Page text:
topology (point-set topology, point-free topology)
see also differential topology, algebraic topology, functional analysis and topological homotopy theory
Basic concepts
fiber space, space attachment
Extra stuff, structure, properties
Kolmogorov space, Hausdorff space, regular space, normal space
sequentially compact, countably compact, locally compact, sigma-compact, paracompact, countably paracompact, strongly compact
Examples
Basic statements
closed subspaces of compact Hausdorff spaces are equivalently compact subspaces
open subspaces of compact Hausdorff spaces are locally compact
compact spaces equivalently have converging subnet of every net
continuous metric space valued function on compact metric space is uniformly continuous
paracompact Hausdorff spaces equivalently admit subordinate partitions of unity
injective proper maps to locally compact spaces are equivalently the closed embeddings
locally compact and second-countable spaces are sigma-compact
Theorems
Analysis Theorems
A finite topological space is a topological space whose underlying set is a finite set.
Every finite topological space is an Alexandroff space.
I.e. finite topological spaces are equivalent to finite preordered sets, by the specialisation order.
Finite topological spaces have the same weak homotopy types as finite simplicial complexes / finite CW-complexes.
This is due to (McCord 67).
If $\mathbf{2}$ is Sierpinski space (two points $0$, $1$ and three opens $\emptyset$, $\{1\}$, and $\{0, 1\}$), then the continuous map $I = [0, 1] \to \mathbf{2}$ taking $0$ to $0$ and $t \gt 0$ to $1$ is a weak homotopy equivalence^{1}.
The essential construction in the proof is as follows: for any finite topological space $X$ with specialization order $\mathcal{O}(X)$, the topological interval map $I \to \mathbf{2}$ induces a weak homotopy equivalence $B\mathcal{O}(X) \to X$:
(where we implicitly identify $\Delta^{op}$ with the category $Int$ of finite intervals with distinct top and bottom, so that $[n] \mapsto Int([n], I)$ is a covariant functor on $\Delta$). A few remarks on this construction:
The interval $[n]$ has $n+2$ elements, two of which are the distinct top and bottom. The space $Int([n], I)$ is the $n$-dimensional affine simplex. The space $Int([n], \mathbf{2})$ has $n+1$ points $0, 1, \ldots, n$, where $j$ is in the closure of $j+1$ for $0 \leq j \lt n$. The map $Int([n], I) \to Int([n], \mathbf{2})$ induced by $I \to \mathbf{2}$ takes every interior point of $Int([n], I)$ to $n \in Int([n], \mathbf{2})$.
Informally, the isomorphism on the right says that any finite topological space $X$ can be constructed by gluing together copies of Sierpinski space $\mathbf{2}$, just as any preorder can be constructed by gluing together copies of the preorder $\{0 \leq 1\}$. More formally, the isomorphism is established for objects $X$ in the equivalent category $PreOrd_{fin}$, by restricting an isomorphism over objects $X$ of the larger category $PreOrd$, given by the counit of a nerve and realization adjunction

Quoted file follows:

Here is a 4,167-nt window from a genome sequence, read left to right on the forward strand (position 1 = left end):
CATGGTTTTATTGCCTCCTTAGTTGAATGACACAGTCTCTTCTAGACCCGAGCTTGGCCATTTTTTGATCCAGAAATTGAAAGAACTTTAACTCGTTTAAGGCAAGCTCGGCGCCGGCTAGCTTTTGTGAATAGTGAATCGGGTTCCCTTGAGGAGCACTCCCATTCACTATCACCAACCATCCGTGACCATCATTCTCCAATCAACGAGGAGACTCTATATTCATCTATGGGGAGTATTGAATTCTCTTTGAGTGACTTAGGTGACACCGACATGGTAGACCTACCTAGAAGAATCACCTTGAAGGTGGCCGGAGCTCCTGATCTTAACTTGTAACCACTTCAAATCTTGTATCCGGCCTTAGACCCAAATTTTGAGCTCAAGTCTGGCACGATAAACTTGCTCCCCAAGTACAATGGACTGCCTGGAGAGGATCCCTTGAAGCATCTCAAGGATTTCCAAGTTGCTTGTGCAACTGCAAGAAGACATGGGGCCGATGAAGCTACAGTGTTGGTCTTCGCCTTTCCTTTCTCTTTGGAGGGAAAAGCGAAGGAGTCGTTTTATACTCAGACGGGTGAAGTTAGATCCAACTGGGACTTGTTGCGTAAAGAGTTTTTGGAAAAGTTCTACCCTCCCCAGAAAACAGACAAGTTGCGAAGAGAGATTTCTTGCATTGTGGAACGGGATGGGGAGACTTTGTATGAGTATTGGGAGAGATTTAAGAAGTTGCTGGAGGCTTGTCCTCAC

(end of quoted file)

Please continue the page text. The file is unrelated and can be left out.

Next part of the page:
where the counit is an isomorphism because the inclusions $PreOrd \hookrightarrow Cat \stackrel{nerve}{\hookrightarrow} Set^{\Delta^{op}}$ are fully faithful.
On the other hand, any finite simplicial complex $K$ is homotopy equivalent to its barycentric subdivision. This is $B P K$, the geometric realization of the nerve of the poset $P K$ whose elements are simplices ordered by inclusion. Thus finite posets model the weak homotopy types of finite simplicial complexes.
A survey which includes the McCord theorems as background material is in
published as
The original results by McCord are in
Michael C. McCord, Singular homology groups and homotopy groups of finite topological spaces , Duke Math. J. 33 (1966), 465-474. (EUCLID)
Michael C. McCord, Homotopy type comparison of a space with complexes associated with its open covers . Proc. Amer. Math. Soc. 18 (1967), 705-708, copy
Generalization to ringed finite spaces is discussed in
Fernando Sancho de Salas, Ringed Finite Spaces (arXiv:1409.4574)
Fernando Sancho de Salas, Finite Spaces and Schemes (arXiv:1602.02393)
and aspects of their homotopy theory is discussed in
Any topological meet-semilattice $L$ with a bottom element $\bot$, for which there exists a continuous path $\alpha \colon I \to L$ connecting $\bot$ to the top element $\top$, is in fact contractible. The contracting homotopy is given by the composite $I \times L \stackrel{\alpha \times 1}{\to} L \times L \stackrel{\wedge}{\to} L$. ↩
Last revised on October 19, 2018 at 16:55:41. See the history of this page for a list of all contributions to it.